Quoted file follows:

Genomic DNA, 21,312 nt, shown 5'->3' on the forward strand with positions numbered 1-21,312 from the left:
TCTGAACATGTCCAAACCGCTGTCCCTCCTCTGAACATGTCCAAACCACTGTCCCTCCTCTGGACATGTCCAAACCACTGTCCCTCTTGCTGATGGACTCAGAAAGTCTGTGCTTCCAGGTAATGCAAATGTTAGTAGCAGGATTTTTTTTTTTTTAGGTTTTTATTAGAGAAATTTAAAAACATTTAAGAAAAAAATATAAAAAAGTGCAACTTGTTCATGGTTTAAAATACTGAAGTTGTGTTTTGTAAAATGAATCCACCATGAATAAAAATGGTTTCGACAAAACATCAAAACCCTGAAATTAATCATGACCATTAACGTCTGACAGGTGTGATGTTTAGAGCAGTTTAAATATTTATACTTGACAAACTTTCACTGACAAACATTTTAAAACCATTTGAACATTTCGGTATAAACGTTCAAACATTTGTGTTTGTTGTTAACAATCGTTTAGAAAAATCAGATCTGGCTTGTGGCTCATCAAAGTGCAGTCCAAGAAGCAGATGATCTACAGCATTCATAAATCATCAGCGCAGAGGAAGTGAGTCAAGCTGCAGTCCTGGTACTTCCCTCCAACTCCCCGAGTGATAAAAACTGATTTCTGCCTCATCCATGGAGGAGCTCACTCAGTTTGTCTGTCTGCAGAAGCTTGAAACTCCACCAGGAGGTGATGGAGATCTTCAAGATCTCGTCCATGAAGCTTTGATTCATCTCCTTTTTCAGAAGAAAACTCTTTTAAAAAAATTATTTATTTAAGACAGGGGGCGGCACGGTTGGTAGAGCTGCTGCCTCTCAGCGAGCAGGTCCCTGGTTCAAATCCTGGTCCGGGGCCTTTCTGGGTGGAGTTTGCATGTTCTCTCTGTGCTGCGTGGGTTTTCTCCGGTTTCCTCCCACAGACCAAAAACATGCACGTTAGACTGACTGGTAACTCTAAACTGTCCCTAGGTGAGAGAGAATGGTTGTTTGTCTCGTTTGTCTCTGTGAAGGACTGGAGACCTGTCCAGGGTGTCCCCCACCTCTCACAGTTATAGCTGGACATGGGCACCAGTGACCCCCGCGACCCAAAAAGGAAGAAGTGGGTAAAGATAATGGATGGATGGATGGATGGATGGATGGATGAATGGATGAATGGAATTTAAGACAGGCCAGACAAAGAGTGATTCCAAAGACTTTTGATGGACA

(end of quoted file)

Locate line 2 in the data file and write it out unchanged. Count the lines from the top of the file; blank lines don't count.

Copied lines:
TCTGAACATGTCCAAACCGCTGTCCCTCCTCTGAACATGTCCAAACCACTGTCCCTCCTCTGGACATGTCCAAACCACTGTCCCTCTTGCTGATGGACTCAGAAAGTCTGTGCTTCCAGGTAATGCAAATGTTAGTAGCAGGATTTTTTTTTTTTTAGGTTTTTATTAGAGAAATTTAAAAACATTTAAGAAAAAAATATAAAAAAGTGCAACTTGTTCATGGTTTAAAATACTGAAGTTGTGTTTTGTAAAATGAATCCACCATGAATAAAAATGGTTTCGACAAAACATCAAAACCCTGAAATTAATCATGACCATTAACGTCTGACAGGTGTGATGTTTAGAGCAGTTTAAATATTTATACTTGACAAACTTTCACTGACAAACATTTTAAAACCATTTGAACATTTCGGTATAAACGTTCAAACATTTGTGTTTGTTGTTAACAATCGTTTAGAAAAATCAGATCTGGCTTGTGGCTCATCAAAGTGCAGTCCAAGAAGCAGATGATCTACAGCATTCATAAATCATCAGCGCAGAGGAAGTGAGTCAAGCTGCAGTCCTGGTACTTCCCTCCAACTCCCCGAGTGATAAAAACTGATTTCTGCCTCATCCATGGAGGAGCTCACTCAGTTTGTCTGTCTGCAGAAGCTTGAAACTCCACCAGGAGGTGATGGAGATCTTCAAGATCTCGTCCATGAAGCTTTGATTCATCTCCTTTTTCAGAAGAAAACTCTTTTAAAAAAATTATTTATTTAAGACAGGGGGCGGCACGGTTGGTAGAGCTGCTGCCTCTCAGCGAGCAGGTCCCTGGTTCAAATCCTGGTCCGGGGCCTTTCTGGGTGGAGTTTGCATGTTCTCTCTGTGCTGCGTGGGTTTTCTCCGGTTTCCTCCCACAGACCAAAAACATGCACGTTAGACTGACTGGTAACTCTAAACTGTCCCTAGGTGAGAGAGAATGGTTGTTTGTCTCGTTTGTCTCTGTGAAGGACTGGAGACCTGTCCAGGGTGTCCCCCACCTCTCACAGTTATAGCTGGACATGGGCACCAGTGACCCCCGCGACCCAAAAAGGAAGAAGTGGGTAAAGATAATGGATGGATGGATGGATGGATGGATGGATGAATGGATGAATGGAATTTAAGACAGGCCAGACAAAGAGTGATTCCAAAGACTTTTGATGGACA